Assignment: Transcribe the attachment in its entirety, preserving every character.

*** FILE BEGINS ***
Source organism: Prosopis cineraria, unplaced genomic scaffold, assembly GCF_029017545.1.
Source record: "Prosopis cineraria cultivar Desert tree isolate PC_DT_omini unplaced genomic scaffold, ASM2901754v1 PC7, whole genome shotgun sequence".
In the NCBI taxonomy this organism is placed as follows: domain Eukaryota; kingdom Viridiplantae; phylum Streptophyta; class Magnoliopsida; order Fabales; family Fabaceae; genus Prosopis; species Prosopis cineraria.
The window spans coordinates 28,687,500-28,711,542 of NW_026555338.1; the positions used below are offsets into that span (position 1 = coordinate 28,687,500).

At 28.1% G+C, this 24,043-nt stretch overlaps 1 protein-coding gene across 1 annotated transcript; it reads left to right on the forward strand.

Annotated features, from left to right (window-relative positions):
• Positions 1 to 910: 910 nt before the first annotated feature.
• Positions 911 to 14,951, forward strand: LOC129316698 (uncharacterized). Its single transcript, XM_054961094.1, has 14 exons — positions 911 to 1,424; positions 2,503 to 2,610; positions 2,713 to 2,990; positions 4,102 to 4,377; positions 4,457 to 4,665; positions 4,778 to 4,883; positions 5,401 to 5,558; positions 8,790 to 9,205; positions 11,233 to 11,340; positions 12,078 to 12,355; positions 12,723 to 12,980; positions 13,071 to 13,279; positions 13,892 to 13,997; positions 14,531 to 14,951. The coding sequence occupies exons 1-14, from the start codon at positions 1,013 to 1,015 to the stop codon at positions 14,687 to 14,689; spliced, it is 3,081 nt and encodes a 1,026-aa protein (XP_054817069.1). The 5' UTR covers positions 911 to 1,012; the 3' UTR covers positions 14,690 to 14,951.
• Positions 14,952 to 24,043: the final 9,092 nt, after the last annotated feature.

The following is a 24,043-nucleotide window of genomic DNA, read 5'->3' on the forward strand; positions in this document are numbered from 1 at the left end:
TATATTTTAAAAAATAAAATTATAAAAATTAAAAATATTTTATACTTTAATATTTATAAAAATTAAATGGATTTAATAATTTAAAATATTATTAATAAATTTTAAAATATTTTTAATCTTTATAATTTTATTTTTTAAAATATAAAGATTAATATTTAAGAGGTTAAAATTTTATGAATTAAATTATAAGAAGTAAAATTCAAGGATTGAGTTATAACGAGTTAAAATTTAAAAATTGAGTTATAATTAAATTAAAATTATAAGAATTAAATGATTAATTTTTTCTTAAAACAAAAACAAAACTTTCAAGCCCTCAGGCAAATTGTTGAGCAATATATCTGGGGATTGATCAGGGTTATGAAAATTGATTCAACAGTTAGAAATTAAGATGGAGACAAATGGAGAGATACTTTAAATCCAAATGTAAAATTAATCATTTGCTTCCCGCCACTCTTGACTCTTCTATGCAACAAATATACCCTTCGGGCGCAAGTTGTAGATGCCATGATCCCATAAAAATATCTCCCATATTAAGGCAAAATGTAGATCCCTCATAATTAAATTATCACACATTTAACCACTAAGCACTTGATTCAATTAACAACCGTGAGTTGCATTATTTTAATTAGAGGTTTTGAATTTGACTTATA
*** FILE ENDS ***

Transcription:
Source organism: Prosopis cineraria, unplaced genomic scaffold, assembly GCF_029017545.1.
Source record: "Prosopis cineraria cultivar Desert tree isolate PC_DT_omini unplaced genomic scaffold, ASM2901754v1 PC7, whole genome shotgun sequence".
In the NCBI taxonomy this organism is placed as follows: domain Eukaryota; kingdom Viridiplantae; phylum Streptophyta; class Magnoliopsida; order Fabales; family Fabaceae; genus Prosopis; species Prosopis cineraria.
The window spans coordinates 28,687,500-28,711,542 of NW_026555338.1; the positions used below are offsets into that span (position 1 = coordinate 28,687,500).

At 28.1% G+C, this 24,043-nt stretch overlaps 1 protein-coding gene across 1 annotated transcript; it reads left to right on the forward strand.

Annotated features, from left to right (window-relative positions):
• Positions 1 to 910: 910 nt before the first annotated feature.
• Positions 911 to 14,951, forward strand: LOC129316698 (uncharacterized). Its single transcript, XM_054961094.1, has 14 exons — positions 911 to 1,424; positions 2,503 to 2,610; positions 2,713 to 2,990; positions 4,102 to 4,377; positions 4,457 to 4,665; positions 4,778 to 4,883; positions 5,401 to 5,558; positions 8,790 to 9,205; positions 11,233 to 11,340; positions 12,078 to 12,355; positions 12,723 to 12,980; positions 13,071 to 13,279; positions 13,892 to 13,997; positions 14,531 to 14,951. The coding sequence occupies exons 1-14, from the start codon at positions 1,013 to 1,015 to the stop codon at positions 14,687 to 14,689; spliced, it is 3,081 nt and encodes a 1,026-aa protein (XP_054817069.1). The 5' UTR covers positions 911 to 1,012; the 3' UTR covers positions 14,690 to 14,951.
• Positions 14,952 to 24,043: the final 9,092 nt, after the last annotated feature.

The following is a 24,043-nucleotide window of genomic DNA, read 5'->3' on the forward strand; positions in this document are numbered from 1 at the left end:
TATATTTTAAAAAATAAAATTATAAAAATTAAAAATATTTTATACTTTAATATTTATAAAAATTAAATGGATTTAATAATTTAAAATATTATTAATAAATTTTAAAATATTTTTAATCTTTATAATTTTATTTTTTAAAATATAAAGATTAATATTTAAGAGGTTAAAATTTTATGAATTAAATTATAAGAAGTAAAATTCAAGGATTGAGTTATAACGAGTTAAAATTTAAAAATTGAGTTATAATTAAATTAAAATTATAAGAATTAAATGATTAATTTTTTCTTAAAACAAAAACAAAACTTTCAAGCCCTCAGGCAAATTGTTGAGCAATATATCTGGGGATTGATCAGGGTTATGAAAATTGATTCAACAGTTAGAAATTAAGATGGAGACAAATGGAGAGATACTTTAAATCCAAATGTAAAATTAATCATTTGCTTCCCGCCACTCTTGACTCTTCTATGCAACAAATATACCCTTCGGGCGCAAGTTGTAGATGCCATGATCCCATAAAAATATCTCCCATATTAAGGCAAAATGTAGATCCCTCATAATTAAATTATCACACATTTAACCACTAAGCACTTGATTCAATTAACAACCGTGAGTTGCATTATTTTAATTAGAGGTTTTGAATTTGACTTATA